The Labor Department released a final rule to narrow the situations in which multiple businesses share liability for paying workers their wages, a key element of the Trump White House’s effort to roll back the Obama administration’s more expansive definition of “joint employment.”
The new rule, which takes effect March 16, satisfies one of the business lobby’s top priorities. It limits the circumstances under which employers, such as a franchiser and its franchisees, can be considered to jointly employ a group of workers under federal wage-and-hour law, thereby making them responsible for paying minimum wages and overtime.
The Trump administration’s regulation was issued against the backdrop of conflicting judicial interpretations of the matter—a significant business concern for restaurant franchise owners and large companies that enter into contracts with third parties for janitorial services and temporary staffing, among other arrangements. It comes as two other agencies are also tightening their approaches to shared liability under separate laws.
Corporations such as McDonald’s, Amazon, and Comcast have faced private lawsuits arguing the companies are jointly responsible, along with third-party contractors, for workers’ unpaid minimum wages and overtime.
“The changes in this final rule break down barriers that keep companies from constructively overseeing, guiding and helping their business partners,” said Wage and Hour Division Administrator Cheryl Stanton. “For small business owners, and the employees working in those businesses, the relationship and the guidance coming from franchisors and other contracting companies can greatly improve the workplace and help them create jobs.”
By describing a simpler and more limited legal view than the Obama administration advanced, the Labor Department may allow employers to exert more control and influence over independent contractors without the risk of being tagged in federal court as a joint employer, which would put them on the hook for shorting workers’ paychecks.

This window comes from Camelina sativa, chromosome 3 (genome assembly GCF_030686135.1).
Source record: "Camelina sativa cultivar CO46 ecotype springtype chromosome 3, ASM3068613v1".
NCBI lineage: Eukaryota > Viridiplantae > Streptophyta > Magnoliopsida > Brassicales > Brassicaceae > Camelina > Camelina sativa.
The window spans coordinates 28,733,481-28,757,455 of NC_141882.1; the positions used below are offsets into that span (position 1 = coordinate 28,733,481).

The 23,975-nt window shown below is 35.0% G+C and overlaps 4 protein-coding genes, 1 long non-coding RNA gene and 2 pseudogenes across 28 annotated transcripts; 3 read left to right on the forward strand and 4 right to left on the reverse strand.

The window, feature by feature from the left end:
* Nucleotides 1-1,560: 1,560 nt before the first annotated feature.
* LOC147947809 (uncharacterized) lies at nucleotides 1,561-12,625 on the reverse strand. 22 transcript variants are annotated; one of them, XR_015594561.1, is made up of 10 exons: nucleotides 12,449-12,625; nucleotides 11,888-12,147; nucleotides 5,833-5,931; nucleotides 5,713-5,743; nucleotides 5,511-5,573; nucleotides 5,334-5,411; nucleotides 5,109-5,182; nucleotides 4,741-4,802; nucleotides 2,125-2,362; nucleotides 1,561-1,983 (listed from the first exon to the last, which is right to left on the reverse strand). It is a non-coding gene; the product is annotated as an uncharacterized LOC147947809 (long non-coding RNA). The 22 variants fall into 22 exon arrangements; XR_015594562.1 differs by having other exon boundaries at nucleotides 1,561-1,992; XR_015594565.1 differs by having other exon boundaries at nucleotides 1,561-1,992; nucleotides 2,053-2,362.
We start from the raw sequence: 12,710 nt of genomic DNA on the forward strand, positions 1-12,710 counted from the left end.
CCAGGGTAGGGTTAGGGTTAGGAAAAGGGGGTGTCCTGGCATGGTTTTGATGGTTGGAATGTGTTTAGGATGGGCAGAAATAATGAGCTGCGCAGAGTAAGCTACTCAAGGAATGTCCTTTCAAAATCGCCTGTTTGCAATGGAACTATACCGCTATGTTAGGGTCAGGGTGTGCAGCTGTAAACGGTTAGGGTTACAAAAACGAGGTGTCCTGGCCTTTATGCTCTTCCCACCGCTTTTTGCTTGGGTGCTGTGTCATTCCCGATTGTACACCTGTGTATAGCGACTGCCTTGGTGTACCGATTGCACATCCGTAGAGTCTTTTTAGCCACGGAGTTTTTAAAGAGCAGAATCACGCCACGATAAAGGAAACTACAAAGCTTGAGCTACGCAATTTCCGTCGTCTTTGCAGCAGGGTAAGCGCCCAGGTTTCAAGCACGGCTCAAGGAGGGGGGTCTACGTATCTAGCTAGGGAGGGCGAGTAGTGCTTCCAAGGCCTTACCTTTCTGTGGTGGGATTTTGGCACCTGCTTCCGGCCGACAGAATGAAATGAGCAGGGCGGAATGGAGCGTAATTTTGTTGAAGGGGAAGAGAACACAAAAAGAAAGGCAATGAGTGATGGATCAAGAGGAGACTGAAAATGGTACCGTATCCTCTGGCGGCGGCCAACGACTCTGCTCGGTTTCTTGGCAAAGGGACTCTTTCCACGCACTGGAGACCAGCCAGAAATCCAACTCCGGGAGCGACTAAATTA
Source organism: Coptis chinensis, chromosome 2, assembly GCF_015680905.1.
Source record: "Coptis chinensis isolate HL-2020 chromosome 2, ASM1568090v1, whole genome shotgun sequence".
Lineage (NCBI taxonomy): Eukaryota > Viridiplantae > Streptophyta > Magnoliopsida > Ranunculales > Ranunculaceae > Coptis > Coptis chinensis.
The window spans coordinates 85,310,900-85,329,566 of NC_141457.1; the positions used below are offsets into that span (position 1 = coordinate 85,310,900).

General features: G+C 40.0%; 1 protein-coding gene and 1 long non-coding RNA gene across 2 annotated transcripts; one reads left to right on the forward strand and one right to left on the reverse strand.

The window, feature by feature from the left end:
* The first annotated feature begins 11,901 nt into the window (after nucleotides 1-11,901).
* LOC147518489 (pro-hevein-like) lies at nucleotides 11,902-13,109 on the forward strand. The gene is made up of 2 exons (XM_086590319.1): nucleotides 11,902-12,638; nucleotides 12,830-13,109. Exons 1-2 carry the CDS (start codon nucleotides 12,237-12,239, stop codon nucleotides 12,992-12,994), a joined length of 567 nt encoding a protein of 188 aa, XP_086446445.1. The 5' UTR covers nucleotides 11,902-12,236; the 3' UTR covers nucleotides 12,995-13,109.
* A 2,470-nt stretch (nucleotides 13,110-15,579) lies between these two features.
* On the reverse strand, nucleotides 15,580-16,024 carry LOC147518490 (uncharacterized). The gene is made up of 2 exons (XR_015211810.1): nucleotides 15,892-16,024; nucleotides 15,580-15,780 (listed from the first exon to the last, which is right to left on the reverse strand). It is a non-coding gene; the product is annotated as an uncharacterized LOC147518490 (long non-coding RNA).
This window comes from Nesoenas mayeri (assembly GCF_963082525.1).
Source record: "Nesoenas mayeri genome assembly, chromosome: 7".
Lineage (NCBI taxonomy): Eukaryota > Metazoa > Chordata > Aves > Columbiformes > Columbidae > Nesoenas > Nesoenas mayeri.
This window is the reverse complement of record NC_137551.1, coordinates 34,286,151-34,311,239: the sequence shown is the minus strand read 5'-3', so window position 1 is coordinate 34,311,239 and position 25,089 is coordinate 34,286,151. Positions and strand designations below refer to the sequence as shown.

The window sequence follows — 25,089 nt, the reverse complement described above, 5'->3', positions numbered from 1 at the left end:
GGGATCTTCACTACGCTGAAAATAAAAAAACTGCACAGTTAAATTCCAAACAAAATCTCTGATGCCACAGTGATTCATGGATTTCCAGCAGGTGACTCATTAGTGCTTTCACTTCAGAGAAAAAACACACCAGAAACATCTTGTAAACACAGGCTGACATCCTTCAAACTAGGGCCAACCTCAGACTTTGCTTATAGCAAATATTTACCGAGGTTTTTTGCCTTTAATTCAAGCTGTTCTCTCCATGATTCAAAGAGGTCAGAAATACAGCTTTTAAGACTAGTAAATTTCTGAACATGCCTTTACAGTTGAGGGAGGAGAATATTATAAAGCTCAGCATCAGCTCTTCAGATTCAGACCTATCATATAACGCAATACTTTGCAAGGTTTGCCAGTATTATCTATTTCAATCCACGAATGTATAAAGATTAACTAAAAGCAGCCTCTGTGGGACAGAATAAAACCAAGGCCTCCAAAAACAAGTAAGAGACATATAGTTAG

The International Franchise Association applauded the department in a statement issued after the rule was released. IFA President Robert Cresanti said the new regulation returns to a “simple, clear, and thoughtful joint employer standard.”
The National Labor Relations Board is also moving to finalize a proposal to similarly limit shared responsibility for collective bargaining and unfair labor practice purposes. The Equal Employment Opportunity Commission will soon wade into the issue with its own proposal under workplace discrimination and harassment law.
Central to the final rule is DOL’s adoption of a four-part test for assessing whether one company is a joint employer of another company’s workers. The test, which considers all factors collectively, probes whether the potential joint-employer hires or fires an employee; supervises or controls work schedules; sets pay rates; and maintains employment records.
The department said in the final version of the rule that a company’s right or ability to exercise any of the four factors may be relevant, but that such ability alone doesn’t determine joint employer status unless there’s some actual exercise of control.
Critics say the new approach will allow large companies that often dictate terms and conditions covering subcontractor and franchisee workers to avoid responsibility when those employees are not properly paid. Some worker advocates are arguing the DOL doesn’t have the authority to address the issue via regulation, and that the rule shouldn’t be considered persuasive in court.
The department’s Wage and Hour Division reviewed feedback from nearly 60,000 public comments on a proposed version of the rule, issued in April.